Meetings are better with collaborative notes

It now feels like ages ago when someone at an organization I was volunteering with introduced me to collaborative notes: an openly shared Google Document that could be edited by any of us at the meeting and accessed by us all afterwards.

It was a revelation.

Now, I had always been a huge proponent of taking notes—I even once had a job where part of my role was taking board meeting minutes.  I had also been an advocate for sharing those notes with everyone who was at the meeting. 

But.

Collaborative notes are next level.

Let me tell you why.

Meeting notes, when done well, serve as documentation of what was discussed, decisions made, and who is responsible for which follow-up items.

To be fair, not all meeting notes are created equally, but they should all contain some key information: when the meeting occurred, who participated, what was discussed, decisions that were made, and any action items that resulted (hopefully also with who is responsible for completing them and by when).

When you have documented this key information in the meeting notes, then meeting notes can serve a few key functions.

Meeting notes can serve as a decision log, documenting decisions that were made, alongside with notes about the discussion leading to them, or why those decisions were made.  This makes it easier to go back and look, when circumstances change, to see whether a decision should be adjusted.  Listing the participants also allows you to see who was or was not part of making that decision.

Meeting notes can also act as a way to track who said they would do what, so that you can follow up with the appropriate person after the meeting.  Even for things I’ve signed up to do, action items in meeting notes serve as a reminder that I can then check off (I do like to check things off!).  In turn, my checking things off can tell anyone else looking at the meeting notes that this task has been completed.

And of course, meeting notes can serve as a bit of a historical record for a team, a program, or a project.  How are we progressing?  What changed along the way?  Perhaps, what did we learn?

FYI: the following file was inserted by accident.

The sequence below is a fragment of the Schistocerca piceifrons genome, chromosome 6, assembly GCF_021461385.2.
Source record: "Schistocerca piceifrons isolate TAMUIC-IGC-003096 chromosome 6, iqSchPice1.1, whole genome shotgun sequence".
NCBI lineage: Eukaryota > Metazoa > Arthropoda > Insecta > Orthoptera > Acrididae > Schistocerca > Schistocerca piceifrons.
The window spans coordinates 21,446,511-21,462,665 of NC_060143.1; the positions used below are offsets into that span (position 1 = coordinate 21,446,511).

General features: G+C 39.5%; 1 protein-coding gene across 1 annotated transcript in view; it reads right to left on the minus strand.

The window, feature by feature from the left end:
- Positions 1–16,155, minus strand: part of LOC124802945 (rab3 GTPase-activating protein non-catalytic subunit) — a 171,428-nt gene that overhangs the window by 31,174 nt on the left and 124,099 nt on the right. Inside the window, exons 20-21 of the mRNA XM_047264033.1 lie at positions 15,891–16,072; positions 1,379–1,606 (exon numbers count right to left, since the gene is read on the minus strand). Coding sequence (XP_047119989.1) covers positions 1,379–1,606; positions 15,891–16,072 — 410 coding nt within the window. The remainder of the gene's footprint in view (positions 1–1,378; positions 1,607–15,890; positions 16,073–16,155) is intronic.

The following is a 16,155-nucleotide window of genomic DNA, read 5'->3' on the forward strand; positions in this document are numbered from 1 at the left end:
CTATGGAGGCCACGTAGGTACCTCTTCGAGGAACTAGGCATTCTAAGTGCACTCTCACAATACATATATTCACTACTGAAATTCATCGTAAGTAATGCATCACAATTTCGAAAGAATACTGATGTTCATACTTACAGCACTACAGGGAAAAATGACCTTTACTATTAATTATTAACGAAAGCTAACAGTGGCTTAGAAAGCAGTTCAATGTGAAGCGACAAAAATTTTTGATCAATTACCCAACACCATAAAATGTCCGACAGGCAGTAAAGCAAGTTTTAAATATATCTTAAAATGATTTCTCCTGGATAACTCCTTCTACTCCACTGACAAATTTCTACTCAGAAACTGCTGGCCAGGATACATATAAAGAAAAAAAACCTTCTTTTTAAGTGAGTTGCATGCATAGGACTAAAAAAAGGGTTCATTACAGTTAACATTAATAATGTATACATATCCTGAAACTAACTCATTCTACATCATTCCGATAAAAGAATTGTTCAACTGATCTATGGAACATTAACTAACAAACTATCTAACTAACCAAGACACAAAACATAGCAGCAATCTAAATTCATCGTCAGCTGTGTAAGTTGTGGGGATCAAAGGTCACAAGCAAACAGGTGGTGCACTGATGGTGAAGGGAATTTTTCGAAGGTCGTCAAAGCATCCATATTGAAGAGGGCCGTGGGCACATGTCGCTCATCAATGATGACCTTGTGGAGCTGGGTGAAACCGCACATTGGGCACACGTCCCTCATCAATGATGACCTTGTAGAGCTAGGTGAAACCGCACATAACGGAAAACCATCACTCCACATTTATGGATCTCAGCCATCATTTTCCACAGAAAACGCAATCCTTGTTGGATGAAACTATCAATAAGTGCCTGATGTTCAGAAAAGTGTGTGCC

Shared meeting notes give everyone access to one central source of key information from the meeting.

In general, it’s a good practice to share meeting notes because so that people who were not there (or who joined late or had to leave early) can access at least some of the key information from that meeting.  It’s also good because no one remembers everything anyway.  Even if people take their own notes, then there is a different set of notes per every participant and without shared meeting notes, there is no one source of truth about what was discussed, what was decided, or who needs to do what afterwards. 

And this is critical: Shared meeting notes help create shared meaning. 

Imagine what happens when one person writes down that Keisha from marketing will share the microsite mockups by the end of the week, and another person writes down that Marketing will share the website mockups by Monday. 

Disputes can abound when everybody has their own version of what happened at the meeting.  But having a central source of shared meeting notes means that there is one version to dispute rather than 8 conflicting ones. 

Collaborative notes, when everyone in the meeting contributes to them, give participants more agency in shaping the meaning of the meeting.

Speaking of shared meaning, creating the record of what happened during the meeting together also gives participants more agency in shaping this meaning—not only during the meeting, but what gets documented afterwards.  People are usually more engaged when they both have more agency and can see how their inputs make a difference.  People will have their own interpretations and their own ways to make sense of what happened regardless—better that all those different interpretations come together in meeting notes visible to everyone so that everyone can get on the same page.

There can be power in who gets to write the meeting notes and thus synthesize and determine the meaning of what occurred during the meeting.  On the flipside, it is also easy to dismiss the official notes when you think they’ve missed a lot or misunderstood a lot of what was said.

And collaborative meeting notes that everyone can see in real time allow for people to clarify and correct things during the meeting.

When people co-create the notes during the meeting—as opposed to adding their individual notes to a shared document afterwards (which, let’s be real, will likely be mainly the notes of whoever cares the most)—this gives others in the meeting the opportunity to clarify and correct things that may have been noted incorrectly or that are unclear.  Yes, sharing out meeting notes after the meeting still allows for this but sometimes people don’t, or they do raise it, but it gets lost in the email inbox swamp.  Being able to see and respond and raise the question during the meeting, while everyone is still there, means it’s more likely to be resolved and resolved more quickly than the devolving reply-all email chain.  Who needs that endless back and forth when everybody has already checked out of the meeting?

Simply put, collaborative meeting notes are more efficient and they help you facilitate more engaging and effective meetings.  Make your meeting notes collaborative by default.